Climate-change conference in Marrakech looks at ways that countries, enterprise and financiers can work to cut emissions
Closer collaboration between governments, businesses and financial institutions on renewable energy development will be a major feature of the global climate change conference that kicked off this week in Marrakech, Morocco.
Leading up to this year’s Cop22, at the start of this month the plan to reduce carbon emissions to help prevent global temperatures from rising by more than 2°C entered into action.
While the government-set targets will help to get the ball rolling, businesses and financiers will in the future take on a greater role to meet the goals. Investments in renewables, which has already grown rapidly to reach a record level of US$286 billion last year, will need to double before the end of this decade and grow further, to more than three times current levels in the 2020s, to support the climate change goals agreed at the Cop in Paris last year, according to Adnan Amin, the director general of the Abu Dhabi-based International Renewable Energy Agency (Irena).
Claudio Palmieri, the chief executive of Dubai’s CLS Energy Consultants, said that changing economics had been the deciding factor behind speeding up a renewable energy roll-out. “Cop22 is important to help get the momentum going but in the end it is down to economics to scale the industry up,” he said. “As the renewable energy continues to develop and prices continue to drop we will see a growing number of projects that will be created simply because they make economically a lot of sense.”
Ivano Iannelli, the chief executive of the centre of excellence Dubai Carbon, said that a critical area that must be addressed is the mobilisation of finance, technology and capacity-building support before and after 2020. “The world’s $7.2 trillion green economy proves that development does not have to be at the expense of the environment,” he said.
Morocco announced at the Paris meeting that it would increase its renewable energy target from 42 per cent by 2020 to 52 per cent by 2030. The solar power from the North African country could supply Europe, which would in turn create revenue and jobs for Moroccans.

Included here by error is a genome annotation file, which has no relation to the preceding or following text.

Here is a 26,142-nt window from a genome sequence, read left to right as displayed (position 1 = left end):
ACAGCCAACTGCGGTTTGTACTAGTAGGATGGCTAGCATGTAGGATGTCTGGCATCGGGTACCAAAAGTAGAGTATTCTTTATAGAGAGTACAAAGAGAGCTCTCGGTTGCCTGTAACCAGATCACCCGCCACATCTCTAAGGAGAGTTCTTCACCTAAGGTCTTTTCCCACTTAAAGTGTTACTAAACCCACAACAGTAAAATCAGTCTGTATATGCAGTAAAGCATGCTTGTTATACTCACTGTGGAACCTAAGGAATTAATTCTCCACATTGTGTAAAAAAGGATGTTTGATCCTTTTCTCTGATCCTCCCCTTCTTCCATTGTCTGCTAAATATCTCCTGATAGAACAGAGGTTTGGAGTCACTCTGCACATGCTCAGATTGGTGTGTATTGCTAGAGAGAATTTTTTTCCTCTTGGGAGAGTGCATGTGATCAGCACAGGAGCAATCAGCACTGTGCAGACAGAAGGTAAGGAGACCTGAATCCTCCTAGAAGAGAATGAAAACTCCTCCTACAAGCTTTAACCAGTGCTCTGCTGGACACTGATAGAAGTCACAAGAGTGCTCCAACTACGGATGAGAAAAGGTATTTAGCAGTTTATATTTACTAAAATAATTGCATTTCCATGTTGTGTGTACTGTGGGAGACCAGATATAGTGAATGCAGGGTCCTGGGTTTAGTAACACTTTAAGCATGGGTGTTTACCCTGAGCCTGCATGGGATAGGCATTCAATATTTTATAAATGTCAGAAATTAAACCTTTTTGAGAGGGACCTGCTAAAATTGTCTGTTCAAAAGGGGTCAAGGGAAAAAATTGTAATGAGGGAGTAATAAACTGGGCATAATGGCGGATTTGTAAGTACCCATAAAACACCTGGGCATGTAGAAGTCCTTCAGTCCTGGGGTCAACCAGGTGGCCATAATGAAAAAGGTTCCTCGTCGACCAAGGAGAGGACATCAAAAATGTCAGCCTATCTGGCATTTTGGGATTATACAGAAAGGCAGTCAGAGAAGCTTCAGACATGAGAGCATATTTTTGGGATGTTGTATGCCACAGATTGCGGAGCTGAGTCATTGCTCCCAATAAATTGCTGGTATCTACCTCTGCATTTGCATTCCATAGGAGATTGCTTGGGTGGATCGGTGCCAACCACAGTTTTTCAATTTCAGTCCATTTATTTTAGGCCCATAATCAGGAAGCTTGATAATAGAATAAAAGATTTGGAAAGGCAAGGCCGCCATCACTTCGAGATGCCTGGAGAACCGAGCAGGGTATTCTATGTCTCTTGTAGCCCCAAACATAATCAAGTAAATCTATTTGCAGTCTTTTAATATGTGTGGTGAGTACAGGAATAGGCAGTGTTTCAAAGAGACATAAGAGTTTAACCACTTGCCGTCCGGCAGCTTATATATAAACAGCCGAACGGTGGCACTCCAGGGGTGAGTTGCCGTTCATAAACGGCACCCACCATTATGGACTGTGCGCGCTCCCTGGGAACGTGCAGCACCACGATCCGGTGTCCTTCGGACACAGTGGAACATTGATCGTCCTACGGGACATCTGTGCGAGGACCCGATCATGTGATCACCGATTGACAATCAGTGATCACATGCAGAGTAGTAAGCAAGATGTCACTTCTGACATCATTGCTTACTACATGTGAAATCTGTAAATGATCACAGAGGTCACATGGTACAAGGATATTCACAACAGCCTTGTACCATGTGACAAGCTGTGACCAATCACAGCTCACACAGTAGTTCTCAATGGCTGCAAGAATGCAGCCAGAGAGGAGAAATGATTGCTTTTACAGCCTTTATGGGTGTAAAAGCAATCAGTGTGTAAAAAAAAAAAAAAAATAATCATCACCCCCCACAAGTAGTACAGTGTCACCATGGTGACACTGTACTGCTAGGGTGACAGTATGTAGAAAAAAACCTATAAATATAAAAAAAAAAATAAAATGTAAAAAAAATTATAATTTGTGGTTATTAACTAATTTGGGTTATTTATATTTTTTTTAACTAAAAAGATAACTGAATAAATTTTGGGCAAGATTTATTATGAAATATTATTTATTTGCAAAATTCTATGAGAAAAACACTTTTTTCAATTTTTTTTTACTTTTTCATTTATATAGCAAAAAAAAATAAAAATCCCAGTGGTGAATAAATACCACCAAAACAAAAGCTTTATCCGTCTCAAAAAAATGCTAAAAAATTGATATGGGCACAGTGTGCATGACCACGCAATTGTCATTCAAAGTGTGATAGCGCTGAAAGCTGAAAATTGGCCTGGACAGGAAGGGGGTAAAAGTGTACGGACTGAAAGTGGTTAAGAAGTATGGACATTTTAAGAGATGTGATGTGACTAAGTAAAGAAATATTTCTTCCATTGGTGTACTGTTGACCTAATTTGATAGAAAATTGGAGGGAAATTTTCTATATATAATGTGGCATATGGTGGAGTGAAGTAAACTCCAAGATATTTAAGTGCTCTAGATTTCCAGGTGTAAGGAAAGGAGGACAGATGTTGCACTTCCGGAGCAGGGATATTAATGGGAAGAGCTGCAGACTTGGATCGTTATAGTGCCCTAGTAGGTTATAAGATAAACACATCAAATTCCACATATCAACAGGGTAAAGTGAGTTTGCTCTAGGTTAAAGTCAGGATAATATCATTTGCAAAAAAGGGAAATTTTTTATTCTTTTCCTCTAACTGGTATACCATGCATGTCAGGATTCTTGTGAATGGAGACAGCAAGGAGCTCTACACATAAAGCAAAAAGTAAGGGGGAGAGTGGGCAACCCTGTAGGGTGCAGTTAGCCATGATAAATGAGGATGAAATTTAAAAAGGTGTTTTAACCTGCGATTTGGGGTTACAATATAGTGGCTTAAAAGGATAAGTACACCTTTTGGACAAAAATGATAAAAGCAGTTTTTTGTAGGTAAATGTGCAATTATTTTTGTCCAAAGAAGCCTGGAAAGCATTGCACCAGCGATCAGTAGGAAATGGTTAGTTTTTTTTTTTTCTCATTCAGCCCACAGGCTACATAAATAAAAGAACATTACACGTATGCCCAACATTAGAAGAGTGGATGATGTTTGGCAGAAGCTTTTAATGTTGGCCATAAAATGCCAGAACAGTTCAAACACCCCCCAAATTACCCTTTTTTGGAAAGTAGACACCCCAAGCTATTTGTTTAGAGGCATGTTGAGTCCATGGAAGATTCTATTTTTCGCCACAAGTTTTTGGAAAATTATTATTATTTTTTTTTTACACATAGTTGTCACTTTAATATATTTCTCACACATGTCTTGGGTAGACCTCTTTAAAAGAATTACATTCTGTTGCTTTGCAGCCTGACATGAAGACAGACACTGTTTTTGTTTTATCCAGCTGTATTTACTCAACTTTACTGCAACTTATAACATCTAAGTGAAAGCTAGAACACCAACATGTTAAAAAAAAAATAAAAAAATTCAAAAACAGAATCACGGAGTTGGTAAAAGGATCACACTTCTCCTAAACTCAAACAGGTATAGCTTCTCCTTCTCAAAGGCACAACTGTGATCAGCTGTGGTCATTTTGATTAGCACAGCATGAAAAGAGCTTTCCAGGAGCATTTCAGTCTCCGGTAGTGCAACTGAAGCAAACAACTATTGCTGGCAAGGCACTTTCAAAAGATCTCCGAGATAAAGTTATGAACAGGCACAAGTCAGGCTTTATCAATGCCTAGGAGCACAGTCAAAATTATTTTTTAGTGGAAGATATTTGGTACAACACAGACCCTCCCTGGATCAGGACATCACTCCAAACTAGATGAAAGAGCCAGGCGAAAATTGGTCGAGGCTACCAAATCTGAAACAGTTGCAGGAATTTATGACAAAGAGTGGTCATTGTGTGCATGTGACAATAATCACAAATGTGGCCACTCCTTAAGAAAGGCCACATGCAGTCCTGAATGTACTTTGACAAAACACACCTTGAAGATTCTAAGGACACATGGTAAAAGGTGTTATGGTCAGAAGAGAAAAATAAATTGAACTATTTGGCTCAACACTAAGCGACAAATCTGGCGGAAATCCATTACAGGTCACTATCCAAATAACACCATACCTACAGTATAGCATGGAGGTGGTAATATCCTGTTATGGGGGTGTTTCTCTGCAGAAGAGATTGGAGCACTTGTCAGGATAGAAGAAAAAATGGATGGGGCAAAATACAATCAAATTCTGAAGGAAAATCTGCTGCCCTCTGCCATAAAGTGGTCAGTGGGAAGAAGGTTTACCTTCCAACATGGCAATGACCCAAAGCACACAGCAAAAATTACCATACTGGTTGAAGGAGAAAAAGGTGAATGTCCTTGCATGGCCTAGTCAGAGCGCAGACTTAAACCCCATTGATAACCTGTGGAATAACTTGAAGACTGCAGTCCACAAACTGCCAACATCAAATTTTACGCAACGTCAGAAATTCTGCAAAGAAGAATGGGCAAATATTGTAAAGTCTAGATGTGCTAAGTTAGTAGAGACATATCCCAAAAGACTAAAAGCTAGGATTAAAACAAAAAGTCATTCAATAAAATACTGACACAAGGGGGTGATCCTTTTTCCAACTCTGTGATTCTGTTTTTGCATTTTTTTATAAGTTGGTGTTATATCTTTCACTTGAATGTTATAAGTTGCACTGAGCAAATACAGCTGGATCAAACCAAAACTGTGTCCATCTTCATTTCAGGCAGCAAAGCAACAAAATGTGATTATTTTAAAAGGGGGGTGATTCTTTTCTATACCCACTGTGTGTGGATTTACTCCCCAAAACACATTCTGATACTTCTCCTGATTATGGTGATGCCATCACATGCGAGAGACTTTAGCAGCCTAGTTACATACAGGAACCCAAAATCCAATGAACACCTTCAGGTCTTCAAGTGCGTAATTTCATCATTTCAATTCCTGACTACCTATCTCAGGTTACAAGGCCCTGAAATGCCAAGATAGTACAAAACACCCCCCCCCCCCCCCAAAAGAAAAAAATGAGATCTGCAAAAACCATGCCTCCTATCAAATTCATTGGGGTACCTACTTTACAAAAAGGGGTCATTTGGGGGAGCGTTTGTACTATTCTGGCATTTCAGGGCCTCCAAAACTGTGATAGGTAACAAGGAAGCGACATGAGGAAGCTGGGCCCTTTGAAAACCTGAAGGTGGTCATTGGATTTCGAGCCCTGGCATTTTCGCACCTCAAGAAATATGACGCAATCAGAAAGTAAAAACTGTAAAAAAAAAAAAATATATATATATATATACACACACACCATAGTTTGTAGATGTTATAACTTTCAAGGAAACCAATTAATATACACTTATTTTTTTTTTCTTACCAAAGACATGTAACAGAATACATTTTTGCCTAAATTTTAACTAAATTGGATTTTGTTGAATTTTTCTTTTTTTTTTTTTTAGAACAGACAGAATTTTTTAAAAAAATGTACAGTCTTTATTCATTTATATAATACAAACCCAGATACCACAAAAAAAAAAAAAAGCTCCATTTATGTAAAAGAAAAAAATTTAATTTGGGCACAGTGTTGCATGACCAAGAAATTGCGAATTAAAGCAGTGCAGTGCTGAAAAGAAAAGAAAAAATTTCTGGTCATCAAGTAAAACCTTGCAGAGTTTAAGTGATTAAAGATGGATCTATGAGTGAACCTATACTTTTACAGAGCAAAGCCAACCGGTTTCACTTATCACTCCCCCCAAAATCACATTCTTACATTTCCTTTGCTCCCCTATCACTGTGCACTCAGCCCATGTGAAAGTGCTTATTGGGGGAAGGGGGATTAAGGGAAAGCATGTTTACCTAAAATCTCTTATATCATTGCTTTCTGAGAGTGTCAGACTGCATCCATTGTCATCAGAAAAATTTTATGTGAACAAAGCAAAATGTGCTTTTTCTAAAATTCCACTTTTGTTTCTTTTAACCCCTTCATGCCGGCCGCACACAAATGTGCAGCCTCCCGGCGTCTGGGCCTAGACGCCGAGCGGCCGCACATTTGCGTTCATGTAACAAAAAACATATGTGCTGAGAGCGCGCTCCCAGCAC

“Will Europe actually agree to buy [electricity produced from renewable energy] or will they prefer to produce it themselves even though Morocco is sunnier?
“These are the type of questions about commitment to implementation of climate change mitigation that will be a test of the political will of the developed countries that caused climate change,” said Jonathan Walters, a former director of the World Bank.
Morocco will be where the “rubber hits the road” in terms of buy-in from businesses, according to Aimee Barnes, a partner at US-based Allotrope Partners, a shareholder in the Dubai environment consultancy and project development company V4 Advisors. “Businesses who do not start to step up to track their emissions and take actions to reduce them will increasingly be in the minority,” she said.
“There is a growing realisation that action is needed by everyone, from every sector and every country and city – not just from country-level governments.”
Gus Schellekens, a partner at Ernst & Young, said that addressing the use of coal – including its health and carbon dioxide emissions effect – as well as accelerating the emissions-monitoring regime, mobilising financial support to developing countries to help with their plans, are where the most opportunity exists.
“A long-standing issue is that pledges are made and never materialise,” he said.